One of the biggest afflictions of Liverpool has been their ability to turn a bad situation into one quite good. This was a day where all questions of mental fragility were answered, if only for a week. They had not won a league game after conceding the first goal since December 2011, when Newcastle were turned over at Anfield, while just one half-time deficit has been turned into a full-time win this season.
That win against West Ham came from a three-minute whirlwind late on. This redemption was far more measured, a plan carried out with intelligence and nous. Stewart Downing, stationed on the right, pushed back left-back Joe Bennett; the young Englishman habitually played the rest of Liverpool's attack onside, allowing Suarez and the increasingly influential Philippe Coutinho to combine. Within two minutes of the restart, success: Coutinho received the ball on the left in space and played it into the path of the oncoming Jordan Henderson.
Everything about the goal was just right. The Brazilian's ball, which was perfectly weighted; the finish from Henderson, perfectly placed; the simple fact it was indeed Henderson, marginalised in recent weeks, who sprinted towards the away support and absorbed adoration that should have been his long ago.
Henderson was central to the second-half revival, the 15-minute period which brought two goals and hope once more. It is said the role Henderson plays is one that widely goes unnoticed in football; no such luck for the shy lad from Sunderland. He broke up Villa's attacks, often running beyond Lucas Leiva - the designated holding midfielder - to tidy up in midfield. He offered himself for every ball and provided them for all around him.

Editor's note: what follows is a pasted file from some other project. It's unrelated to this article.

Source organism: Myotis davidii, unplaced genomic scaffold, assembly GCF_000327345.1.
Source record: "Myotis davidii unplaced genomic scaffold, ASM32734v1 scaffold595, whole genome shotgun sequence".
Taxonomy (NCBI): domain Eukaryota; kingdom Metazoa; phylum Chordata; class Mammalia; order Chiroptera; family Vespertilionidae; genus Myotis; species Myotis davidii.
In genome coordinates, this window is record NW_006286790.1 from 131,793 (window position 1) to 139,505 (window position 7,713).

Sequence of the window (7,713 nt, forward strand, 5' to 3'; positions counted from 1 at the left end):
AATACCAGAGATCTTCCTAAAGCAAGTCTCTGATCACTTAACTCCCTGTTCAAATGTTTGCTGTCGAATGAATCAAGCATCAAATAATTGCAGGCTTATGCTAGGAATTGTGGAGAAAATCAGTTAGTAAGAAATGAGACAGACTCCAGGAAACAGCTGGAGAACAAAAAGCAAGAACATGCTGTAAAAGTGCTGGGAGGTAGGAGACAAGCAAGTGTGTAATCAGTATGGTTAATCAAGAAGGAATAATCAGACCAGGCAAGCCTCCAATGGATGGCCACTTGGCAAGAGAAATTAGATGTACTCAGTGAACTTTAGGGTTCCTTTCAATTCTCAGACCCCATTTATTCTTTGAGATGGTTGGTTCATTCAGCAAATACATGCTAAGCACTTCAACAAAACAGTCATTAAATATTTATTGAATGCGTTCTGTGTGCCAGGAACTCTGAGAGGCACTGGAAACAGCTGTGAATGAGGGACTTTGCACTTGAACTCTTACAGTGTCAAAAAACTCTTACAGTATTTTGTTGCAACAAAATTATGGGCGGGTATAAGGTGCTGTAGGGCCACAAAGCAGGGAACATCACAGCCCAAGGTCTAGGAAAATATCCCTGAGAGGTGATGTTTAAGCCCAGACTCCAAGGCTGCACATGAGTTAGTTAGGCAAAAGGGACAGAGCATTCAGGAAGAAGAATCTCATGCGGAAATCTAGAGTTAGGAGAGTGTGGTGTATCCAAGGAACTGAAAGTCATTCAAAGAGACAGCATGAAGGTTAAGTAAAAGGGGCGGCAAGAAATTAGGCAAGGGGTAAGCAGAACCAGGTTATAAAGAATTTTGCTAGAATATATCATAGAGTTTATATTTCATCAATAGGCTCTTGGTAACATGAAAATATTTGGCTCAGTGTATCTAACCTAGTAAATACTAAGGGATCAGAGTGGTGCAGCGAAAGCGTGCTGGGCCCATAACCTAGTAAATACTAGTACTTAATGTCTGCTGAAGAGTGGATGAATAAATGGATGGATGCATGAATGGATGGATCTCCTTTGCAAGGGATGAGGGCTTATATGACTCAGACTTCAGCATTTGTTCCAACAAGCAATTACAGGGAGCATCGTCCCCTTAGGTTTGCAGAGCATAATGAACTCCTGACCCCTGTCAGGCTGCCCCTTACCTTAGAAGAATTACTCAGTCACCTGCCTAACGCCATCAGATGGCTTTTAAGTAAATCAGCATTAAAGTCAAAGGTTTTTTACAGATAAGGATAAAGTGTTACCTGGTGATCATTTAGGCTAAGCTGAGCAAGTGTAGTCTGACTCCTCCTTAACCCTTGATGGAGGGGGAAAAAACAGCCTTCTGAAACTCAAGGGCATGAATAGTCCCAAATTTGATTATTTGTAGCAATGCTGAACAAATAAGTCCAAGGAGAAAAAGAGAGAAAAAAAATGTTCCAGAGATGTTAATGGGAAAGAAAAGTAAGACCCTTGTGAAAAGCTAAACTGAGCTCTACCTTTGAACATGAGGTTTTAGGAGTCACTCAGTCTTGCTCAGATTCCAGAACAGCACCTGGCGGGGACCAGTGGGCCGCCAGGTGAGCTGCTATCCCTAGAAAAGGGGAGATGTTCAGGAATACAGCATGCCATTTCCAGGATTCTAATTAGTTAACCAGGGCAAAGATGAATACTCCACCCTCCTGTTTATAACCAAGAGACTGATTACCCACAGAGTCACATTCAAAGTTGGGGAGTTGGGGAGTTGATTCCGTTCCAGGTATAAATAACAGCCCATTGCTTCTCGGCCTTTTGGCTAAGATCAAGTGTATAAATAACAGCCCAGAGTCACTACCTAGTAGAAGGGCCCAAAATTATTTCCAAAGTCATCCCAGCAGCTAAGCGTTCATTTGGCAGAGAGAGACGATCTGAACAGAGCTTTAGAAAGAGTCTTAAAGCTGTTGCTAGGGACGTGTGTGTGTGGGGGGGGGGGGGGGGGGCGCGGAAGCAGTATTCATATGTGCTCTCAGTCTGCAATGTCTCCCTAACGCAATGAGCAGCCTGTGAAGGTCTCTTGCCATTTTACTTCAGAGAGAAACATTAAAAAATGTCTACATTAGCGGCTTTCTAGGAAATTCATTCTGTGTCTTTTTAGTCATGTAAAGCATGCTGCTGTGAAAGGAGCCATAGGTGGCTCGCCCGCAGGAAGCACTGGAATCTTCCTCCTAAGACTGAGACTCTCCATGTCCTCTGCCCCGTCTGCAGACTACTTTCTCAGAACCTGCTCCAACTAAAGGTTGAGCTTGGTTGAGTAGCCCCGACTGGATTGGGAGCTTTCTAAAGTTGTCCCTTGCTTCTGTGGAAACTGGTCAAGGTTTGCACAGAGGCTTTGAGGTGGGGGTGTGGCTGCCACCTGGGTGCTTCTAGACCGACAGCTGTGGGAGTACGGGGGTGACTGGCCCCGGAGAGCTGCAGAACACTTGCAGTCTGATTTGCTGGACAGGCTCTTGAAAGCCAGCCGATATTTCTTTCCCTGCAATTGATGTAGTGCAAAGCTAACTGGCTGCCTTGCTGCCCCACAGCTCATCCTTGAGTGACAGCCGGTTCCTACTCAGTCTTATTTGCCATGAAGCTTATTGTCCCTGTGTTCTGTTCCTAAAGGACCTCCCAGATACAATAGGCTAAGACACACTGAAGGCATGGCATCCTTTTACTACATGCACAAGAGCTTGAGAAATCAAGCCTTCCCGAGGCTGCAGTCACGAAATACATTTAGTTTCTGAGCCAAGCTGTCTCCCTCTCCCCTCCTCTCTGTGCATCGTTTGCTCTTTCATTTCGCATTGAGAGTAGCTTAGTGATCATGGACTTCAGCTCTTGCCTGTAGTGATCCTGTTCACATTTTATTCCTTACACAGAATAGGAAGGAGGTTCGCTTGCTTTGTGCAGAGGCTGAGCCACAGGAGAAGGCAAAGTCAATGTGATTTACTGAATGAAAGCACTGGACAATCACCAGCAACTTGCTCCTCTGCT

He was not the only one to shine in the second half. Suarez's performance would receive the moment it deserved when he won the penalty, Nathan Baker's foul the final, desperate attempt to end a desperate afternoon against the Uruguayan. Likewise Gerrard, improving with every pass, deserved to put the emphatic finish upon an impressive period.
With hope firmly established once more and glances cast upwards instead of downwards, it was the turn of the defence to prove their obituary has not been fully penned. It took over 135 minutes to deal with Benteke. It was worth the wait. Jamie Carragher battled and Daniel Agger hardened. Lucas, who still awaits full fitness and full capability, dug in.
This was a collective effort to keep the lead: Gerrard stretched his neck to clear off the line; Downing ran from right to left to support the raw, naive Raheem Sterling. Brendan Rodgers stalked the sideline, verbally plugging every gap and chasing every loose ball.
There will be the caveat, of course, of this being Villa - a team who is not just flirting with relegation, but writing its wedding vows. There will be the worry that once again the team struggled to keep the ball sufficiently once going 2-1 ahead and that the buzz of ending the game with a third goal took preference over removing the sting from a potential Villa equaliser.
That will come in time. For now, Liverpool will just keep hold of hope, both for this season and beyond. This was a game where they learnt, in some small way, what is needed to turn around a performance far from ideal to finish with more than that.
The Liverpool fans will see hope when they return home; hope that this is a club learning and progressing. They will see that too when they wake up in the lazy Easter sunshine on Monday. They might as well enjoy it - who knows when the curtain could fall.